Navy puts DDG-1000 destroyer on hold

The composites-intensive ship got too expensive. Two under construction will be built, one in Maine, one in Mississippi.

The Navy Times reported on July 24 that the Zumwalt-class DDG 1000 advanced destroyer program — projected in the late 1990s to produce 32 new ships and subsequently downscaled to a seven-ship class — will instead turn out only two ships. Instead of more 1000s, the Navy will continue to build more Arleigh Burke-class DDG 51 destroyers, construction of which had been slated to end in 2012.

Top Navy and Pentagon brass met Tuesday to make the decision, which means the service will ask Congress to drop the request for the third ship in the 2009 defense budget and forego plans to ask for the remaining four ships.

The DDG 1000 is a composites-intensive ship designed to stealthily move close to enemy shore to provide close-range access for the ship's guns and shore-bound Marines. It features advanced technologies, composite materials, an unconventional wave-piercing hull and a smaller crew than the latest Arleigh Burke destroyers.

Each of the two ships now under contract will be built, according to the decision. That means the General Dynamics Bath Iron Works shipyard in Bath, Me. will build the Zumwalt DDG 1000, and Northrop Grumman’s Ingalls yard in Pascagoula, Miss., will construct the yet-to-be-named DDG 1001.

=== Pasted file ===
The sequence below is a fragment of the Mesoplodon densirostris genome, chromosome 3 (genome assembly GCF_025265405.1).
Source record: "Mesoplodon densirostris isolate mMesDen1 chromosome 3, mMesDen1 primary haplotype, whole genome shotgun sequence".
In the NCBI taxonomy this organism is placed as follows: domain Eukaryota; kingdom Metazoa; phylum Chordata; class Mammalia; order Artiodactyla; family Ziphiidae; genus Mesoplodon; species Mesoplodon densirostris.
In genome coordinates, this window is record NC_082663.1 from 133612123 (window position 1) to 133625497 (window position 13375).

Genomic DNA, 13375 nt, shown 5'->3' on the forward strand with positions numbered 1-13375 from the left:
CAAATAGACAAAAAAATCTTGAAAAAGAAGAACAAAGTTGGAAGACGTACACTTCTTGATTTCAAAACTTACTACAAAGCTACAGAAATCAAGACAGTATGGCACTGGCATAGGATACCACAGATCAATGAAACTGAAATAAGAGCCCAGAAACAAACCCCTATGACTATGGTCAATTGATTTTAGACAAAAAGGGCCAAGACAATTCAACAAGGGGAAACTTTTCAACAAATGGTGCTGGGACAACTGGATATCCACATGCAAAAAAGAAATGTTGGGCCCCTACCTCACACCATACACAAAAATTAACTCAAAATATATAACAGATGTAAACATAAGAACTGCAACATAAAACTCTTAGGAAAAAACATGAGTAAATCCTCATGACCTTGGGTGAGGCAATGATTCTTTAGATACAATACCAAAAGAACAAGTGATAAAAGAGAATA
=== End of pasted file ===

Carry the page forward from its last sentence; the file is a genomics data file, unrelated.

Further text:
The reprogramming decision was made at a conference on July 22 hosted by Deputy Defense Secretary Gordon England and attended by Navy Secretary Donald Winter, Chief of Naval Operations Adm. Gary Roughead and Pentagon acquisition chief John Young.

According to the report, the decision appears to be based on fears that potential cost overruns on the Zumwalts — estimated to cost about $3.3 billion for each of the two lead ships, and more for subsequent ships — could threaten other Navy shipbuilding programs. The service declined comment on the July 22 decision, but in a statement released July 17, Navy spokesman Lt. Clay Doss said, “We need traction and stability in our combatant lines to reach 313 ships, and we should not raid the combatant line to fund other shipbuilding priorities. Even if we did not receive funding for the DDG 1000 class beyond the first two ships, the technology embedded in DDG 1000 will advance the Navy’s future surface combatants.”

Information: Navy Times report, www.navytimes.com/news/2008/07/defense_ddg1000_072208/